High Availability Deployments : Deploying an active-passive cluster
Deploying an active-passive cluster
This topic includes the following information:
“Basic steps”
“Best practice tips”
In an active-passive cluster, one node is the active appliance; it processes traffic. The other node is passive; it is ready to assume the role of the active appliance if the primary node is unavailable.
You configure the system to send heartbeat packets between the pair to monitor availability. The system continually polls the activity of the heartbeat packets. If the active appliance becomes unresponsive, failover occurs: the standby becomes active. Figure 76 illustrates the process: (1) the standby node sends gratuitous ARP to notify adjacent routers to direct traffic for the virtual MAC addresses (vMAC) to its network interfaces; (2) It takes the IP addresses of the unresponsive node.
Figure 76:  An active-passive cluster at failover—IP address transfer to the new active member
When the former active appliance comes back online, it might or might not assume its former active role. The system selects the active member based on the following criteria:
Override setting
Most available ports
Highest uptime value
Lowest device priority number (1 has greater priority than 2)
Highest-sorting serial number—Serial numbers are sorted by comparing each character from left to right, where 9 and z are the greatest values. The system gives preference to higher values over lower values.
Basic steps
To deploy an active-passive cluster:
1. License all FortiADC appliances in the HA cluster, and register them, including FortiGuard services, with the Fortinet Customer Service & Support website:
2. Physically link the FortiADC appliances that make up the HA cluster.
You must link at least one of their ports (for example, port4 to port4) for heartbeat and synchronization traffic between members of the cluster. You can do either of the following:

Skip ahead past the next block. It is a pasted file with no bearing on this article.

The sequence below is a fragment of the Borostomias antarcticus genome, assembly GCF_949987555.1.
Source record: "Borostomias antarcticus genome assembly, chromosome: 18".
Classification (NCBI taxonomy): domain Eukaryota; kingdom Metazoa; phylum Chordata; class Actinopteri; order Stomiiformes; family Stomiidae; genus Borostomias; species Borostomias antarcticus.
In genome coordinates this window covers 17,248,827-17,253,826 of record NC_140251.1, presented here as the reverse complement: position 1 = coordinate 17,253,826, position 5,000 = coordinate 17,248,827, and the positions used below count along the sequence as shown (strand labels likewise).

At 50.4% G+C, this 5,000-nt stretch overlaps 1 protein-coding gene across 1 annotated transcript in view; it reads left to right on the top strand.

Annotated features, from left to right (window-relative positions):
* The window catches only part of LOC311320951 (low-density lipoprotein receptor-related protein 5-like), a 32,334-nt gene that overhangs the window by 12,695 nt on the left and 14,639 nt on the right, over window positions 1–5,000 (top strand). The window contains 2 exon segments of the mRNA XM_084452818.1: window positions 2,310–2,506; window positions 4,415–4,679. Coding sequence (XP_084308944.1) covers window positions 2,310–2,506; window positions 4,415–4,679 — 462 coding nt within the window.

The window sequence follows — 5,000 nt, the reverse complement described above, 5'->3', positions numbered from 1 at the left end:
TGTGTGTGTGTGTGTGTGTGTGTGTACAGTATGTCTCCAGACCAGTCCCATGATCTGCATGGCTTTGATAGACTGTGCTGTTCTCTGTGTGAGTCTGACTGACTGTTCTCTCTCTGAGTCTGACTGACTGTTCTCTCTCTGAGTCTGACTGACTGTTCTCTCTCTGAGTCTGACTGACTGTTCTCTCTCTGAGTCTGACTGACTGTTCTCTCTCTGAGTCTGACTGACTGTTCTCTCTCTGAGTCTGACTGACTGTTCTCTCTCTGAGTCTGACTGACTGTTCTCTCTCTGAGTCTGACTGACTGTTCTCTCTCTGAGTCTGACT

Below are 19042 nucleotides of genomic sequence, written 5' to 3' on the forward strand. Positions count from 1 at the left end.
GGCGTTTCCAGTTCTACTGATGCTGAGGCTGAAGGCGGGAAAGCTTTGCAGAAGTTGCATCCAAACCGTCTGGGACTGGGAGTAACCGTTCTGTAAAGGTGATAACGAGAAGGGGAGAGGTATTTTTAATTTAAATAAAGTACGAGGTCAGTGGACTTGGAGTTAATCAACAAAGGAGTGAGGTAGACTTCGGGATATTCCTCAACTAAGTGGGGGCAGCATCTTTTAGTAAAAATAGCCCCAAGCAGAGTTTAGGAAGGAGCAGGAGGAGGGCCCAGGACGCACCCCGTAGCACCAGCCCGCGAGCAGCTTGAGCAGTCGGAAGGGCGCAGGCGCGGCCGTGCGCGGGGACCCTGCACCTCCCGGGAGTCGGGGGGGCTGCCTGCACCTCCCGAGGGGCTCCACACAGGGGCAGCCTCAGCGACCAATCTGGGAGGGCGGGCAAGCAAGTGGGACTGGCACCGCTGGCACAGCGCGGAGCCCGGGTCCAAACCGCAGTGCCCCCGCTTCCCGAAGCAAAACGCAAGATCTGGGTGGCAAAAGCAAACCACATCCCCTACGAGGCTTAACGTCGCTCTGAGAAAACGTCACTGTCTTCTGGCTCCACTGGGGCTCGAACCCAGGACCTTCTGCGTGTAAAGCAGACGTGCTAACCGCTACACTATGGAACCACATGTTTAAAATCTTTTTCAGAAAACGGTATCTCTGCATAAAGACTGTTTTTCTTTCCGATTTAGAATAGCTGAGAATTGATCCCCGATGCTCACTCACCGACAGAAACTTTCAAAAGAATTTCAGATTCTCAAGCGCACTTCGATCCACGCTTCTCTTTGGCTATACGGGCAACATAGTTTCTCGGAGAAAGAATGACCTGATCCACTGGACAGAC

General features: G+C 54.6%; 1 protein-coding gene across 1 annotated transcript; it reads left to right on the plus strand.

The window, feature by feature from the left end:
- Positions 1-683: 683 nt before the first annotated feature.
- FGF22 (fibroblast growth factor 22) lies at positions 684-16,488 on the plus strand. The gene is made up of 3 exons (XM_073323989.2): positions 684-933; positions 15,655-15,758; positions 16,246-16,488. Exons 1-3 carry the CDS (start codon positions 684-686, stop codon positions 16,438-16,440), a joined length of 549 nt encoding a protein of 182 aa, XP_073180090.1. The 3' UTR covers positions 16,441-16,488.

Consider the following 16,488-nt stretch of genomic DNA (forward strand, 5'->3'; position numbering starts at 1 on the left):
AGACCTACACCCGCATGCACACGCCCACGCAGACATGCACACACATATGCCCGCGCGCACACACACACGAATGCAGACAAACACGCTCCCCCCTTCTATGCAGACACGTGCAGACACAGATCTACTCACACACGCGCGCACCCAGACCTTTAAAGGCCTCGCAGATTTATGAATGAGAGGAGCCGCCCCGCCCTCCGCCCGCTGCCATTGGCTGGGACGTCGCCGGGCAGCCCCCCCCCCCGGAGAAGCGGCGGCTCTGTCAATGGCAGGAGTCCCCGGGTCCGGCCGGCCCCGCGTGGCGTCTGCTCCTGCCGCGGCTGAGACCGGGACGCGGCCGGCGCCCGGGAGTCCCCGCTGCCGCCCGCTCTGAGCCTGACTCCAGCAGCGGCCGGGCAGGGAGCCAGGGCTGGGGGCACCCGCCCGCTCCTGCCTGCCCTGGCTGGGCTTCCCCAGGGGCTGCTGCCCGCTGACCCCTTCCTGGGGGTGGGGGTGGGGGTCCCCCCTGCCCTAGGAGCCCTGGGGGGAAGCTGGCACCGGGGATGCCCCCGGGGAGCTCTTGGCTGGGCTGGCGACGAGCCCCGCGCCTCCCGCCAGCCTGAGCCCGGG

Connect the two appliances directly with a crossover cable.
Link the appliances through a switch. If connected through a switch, the heartbeat interfaces must be reachable by Layer 2 multicast.
3. Configure the secondary node:
a. Log into the secondary appliance as the admin user.
b. Complete the HA settings as described in “Configuring HA settings”.
Important: Set the Device Priority to a higher number than the preferred primary node; for example, set it to 2.
4. Configure the primary node:
a. Log into the primary appliance as the admin user.
b. Complete the configuration for all features, as well as the HA configuration.
Important: Set the Device Priority to a lower number than the secondary node; for example, set it to 1.
Note: After you have saved the HA configuration changes, cluster members join or rejoin the cluster. After you have saved configuration changes on the primary node, it automatically pushes its configuration to the secondary node.
Best practice tips
The following tips are best practices:
Be careful to maintain the heartbeat link(s). If the heartbeat is accidentally interrupted, such as when a network cable is temporarily disconnected, the other nodes assume that the primary node has failed. In an active-passive deployment, failover occurs. If no failure has actually occurred, both nodes can be operating as the active node simultaneously.
If you link HA appliances through switches, to improve fault tolerance and reliability, link the ports through two separate switches. Also, do not connect these switches to your overall network, which could introduce a potential attack point, and could also allow network load to cause latency in the heartbeat, which could cause an unintentional failover.